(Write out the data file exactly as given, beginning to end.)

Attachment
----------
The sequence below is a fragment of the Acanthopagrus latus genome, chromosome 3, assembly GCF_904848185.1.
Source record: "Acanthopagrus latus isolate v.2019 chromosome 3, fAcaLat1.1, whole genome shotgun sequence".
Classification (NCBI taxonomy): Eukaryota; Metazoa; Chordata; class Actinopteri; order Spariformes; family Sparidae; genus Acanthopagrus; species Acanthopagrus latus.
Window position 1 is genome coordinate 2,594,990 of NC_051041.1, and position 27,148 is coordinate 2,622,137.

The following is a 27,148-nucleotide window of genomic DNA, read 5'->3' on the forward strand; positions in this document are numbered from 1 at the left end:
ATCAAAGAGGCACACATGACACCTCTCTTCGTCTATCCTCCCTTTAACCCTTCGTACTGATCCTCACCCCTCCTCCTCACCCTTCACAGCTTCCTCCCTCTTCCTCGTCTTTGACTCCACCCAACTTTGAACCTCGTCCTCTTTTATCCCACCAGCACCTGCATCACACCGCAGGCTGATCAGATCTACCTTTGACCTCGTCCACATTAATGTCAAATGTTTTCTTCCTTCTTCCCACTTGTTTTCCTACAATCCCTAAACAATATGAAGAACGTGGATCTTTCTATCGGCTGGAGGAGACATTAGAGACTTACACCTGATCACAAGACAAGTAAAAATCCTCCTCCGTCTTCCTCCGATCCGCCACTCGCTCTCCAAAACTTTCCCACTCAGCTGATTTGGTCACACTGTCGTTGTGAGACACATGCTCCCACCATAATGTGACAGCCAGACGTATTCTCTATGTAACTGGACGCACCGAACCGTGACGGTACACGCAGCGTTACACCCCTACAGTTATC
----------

The sequence below is a fragment of the Acanthopagrus latus genome, chromosome 3, assembly GCF_904848185.1.
Source record: "Acanthopagrus latus isolate v.2019 chromosome 3, fAcaLat1.1, whole genome shotgun sequence".
Classification (NCBI taxonomy): Eukaryota; Metazoa; Chordata; class Actinopteri; order Spariformes; family Sparidae; genus Acanthopagrus; species Acanthopagrus latus.
Window position 1 is genome coordinate 2,594,990 of NC_051041.1, and position 27,148 is coordinate 2,622,137.

The following is a 27,148-nucleotide window of genomic DNA, read 5'->3' on the forward strand; positions in this document are numbered from 1 at the left end:
ATCAAAGAGGCACACATGACACCTCTCTTCGTCTATCCTCCCTTTAACCCTTCGTACTGATCCTCACCCCTCCTCCTCACCCTTCACAGCTTCCTCCCTCTTCCTCGTCTTTGACTCCACCCAACTTTGAACCTCGTCCTCTTTTATCCCACCAGCACCTGCATCACACCGCAGGCTGATCAGATCTACCTTTGACCTCGTCCACATTAATGTCAAATGTTTTCTTCCTTCTTCCCACTTGTTTTCCTACAATCCCTAAACAATATGAAGAACGTGGATCTTTCTATCGGCTGGAGGAGACATTAGAGACTTACACCTGATCACAAGACAAGTAAAAATCCTCCTCCGTCTTCCTCCGATCCGCCACTCGCTCTCCAAAACTTTCCCACTCAGCTGATTTGGTCACACTGTCGTTGTGAGACACATGCTCCCACCATAATGTGACAGCCAGACGTATTCTCTATGTAACTGGACGCACCGAACCGTGACGGTACACGCAGCGTTACACCCCTACAGTTATC